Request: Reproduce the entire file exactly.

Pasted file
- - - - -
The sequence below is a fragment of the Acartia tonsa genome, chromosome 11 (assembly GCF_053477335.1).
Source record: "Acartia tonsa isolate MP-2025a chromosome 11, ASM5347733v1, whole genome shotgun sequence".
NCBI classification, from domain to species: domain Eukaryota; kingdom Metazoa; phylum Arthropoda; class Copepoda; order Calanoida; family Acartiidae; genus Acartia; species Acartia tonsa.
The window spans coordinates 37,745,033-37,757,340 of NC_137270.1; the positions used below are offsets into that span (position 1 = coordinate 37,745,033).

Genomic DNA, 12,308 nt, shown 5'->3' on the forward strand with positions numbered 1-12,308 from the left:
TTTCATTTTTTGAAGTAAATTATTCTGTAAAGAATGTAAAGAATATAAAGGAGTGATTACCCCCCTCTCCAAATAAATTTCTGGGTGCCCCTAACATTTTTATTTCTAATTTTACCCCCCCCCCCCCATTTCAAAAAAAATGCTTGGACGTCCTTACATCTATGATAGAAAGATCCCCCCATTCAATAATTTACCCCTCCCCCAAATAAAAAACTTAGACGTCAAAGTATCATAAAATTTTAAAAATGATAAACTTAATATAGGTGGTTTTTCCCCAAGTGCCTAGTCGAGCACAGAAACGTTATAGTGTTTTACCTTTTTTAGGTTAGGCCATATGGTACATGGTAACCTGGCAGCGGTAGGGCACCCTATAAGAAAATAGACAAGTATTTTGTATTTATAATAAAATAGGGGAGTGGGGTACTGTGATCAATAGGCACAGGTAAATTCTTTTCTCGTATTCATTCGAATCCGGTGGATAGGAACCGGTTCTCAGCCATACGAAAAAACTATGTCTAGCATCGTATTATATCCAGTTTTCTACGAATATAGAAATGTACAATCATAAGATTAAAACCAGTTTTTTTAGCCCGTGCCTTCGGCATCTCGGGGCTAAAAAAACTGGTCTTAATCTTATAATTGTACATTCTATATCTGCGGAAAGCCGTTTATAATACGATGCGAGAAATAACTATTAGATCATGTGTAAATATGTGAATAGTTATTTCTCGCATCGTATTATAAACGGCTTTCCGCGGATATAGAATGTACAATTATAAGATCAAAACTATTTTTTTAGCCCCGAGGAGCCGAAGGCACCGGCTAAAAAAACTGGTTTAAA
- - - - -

The sequence below is a fragment of the Acartia tonsa genome, chromosome 11 (assembly GCF_053477335.1).
Source record: "Acartia tonsa isolate MP-2025a chromosome 11, ASM5347733v1, whole genome shotgun sequence".
NCBI classification, from domain to species: domain Eukaryota; kingdom Metazoa; phylum Arthropoda; class Copepoda; order Calanoida; family Acartiidae; genus Acartia; species Acartia tonsa.
The window spans coordinates 37,745,033-37,757,340 of NC_137270.1; the positions used below are offsets into that span (position 1 = coordinate 37,745,033).

Genomic DNA, 12,308 nt, shown 5'->3' on the forward strand with positions numbered 1-12,308 from the left:
TTTCATTTTTTGAAGTAAATTATTCTGTAAAGAATGTAAAGAATATAAAGGAGTGATTACCCCCCTCTCCAAATAAATTTCTGGGTGCCCCTAACATTTTTATTTCTAATTTTACCCCCCCCCCCCCATTTCAAAAAAAATGCTTGGACGTCCTTACATCTATGATAGAAAGATCCCCCCATTCAATAATTTACCCCTCCCCCAAATAAAAAACTTAGACGTCAAAGTATCATAAAATTTTAAAAATGATAAACTTAATATAGGTGGTTTTTCCCCAAGTGCCTAGTCGAGCACAGAAACGTTATAGTGTTTTACCTTTTTTAGGTTAGGCCATATGGTACATGGTAACCTGGCAGCGGTAGGGCACCCTATAAGAAAATAGACAAGTATTTTGTATTTATAATAAAATAGGGGAGTGGGGTACTGTGATCAATAGGCACAGGTAAATTCTTTTCTCGTATTCATTCGAATCCGGTGGATAGGAACCGGTTCTCAGCCATACGAAAAAACTATGTCTAGCATCGTATTATATCCAGTTTTCTACGAATATAGAAATGTACAATCATAAGATTAAAACCAGTTTTTTTAGCCCGTGCCTTCGGCATCTCGGGGCTAAAAAAACTGGTCTTAATCTTATAATTGTACATTCTATATCTGCGGAAAGCCGTTTATAATACGATGCGAGAAATAACTATTAGATCATGTGTAAATATGTGAATAGTTATTTCTCGCATCGTATTATAAACGGCTTTCCGCGGATATAGAATGTACAATTATAAGATCAAAACTATTTTTTTAGCCCCGAGGAGCCGAAGGCACCGGCTAAAAAAACTGGTTTAAA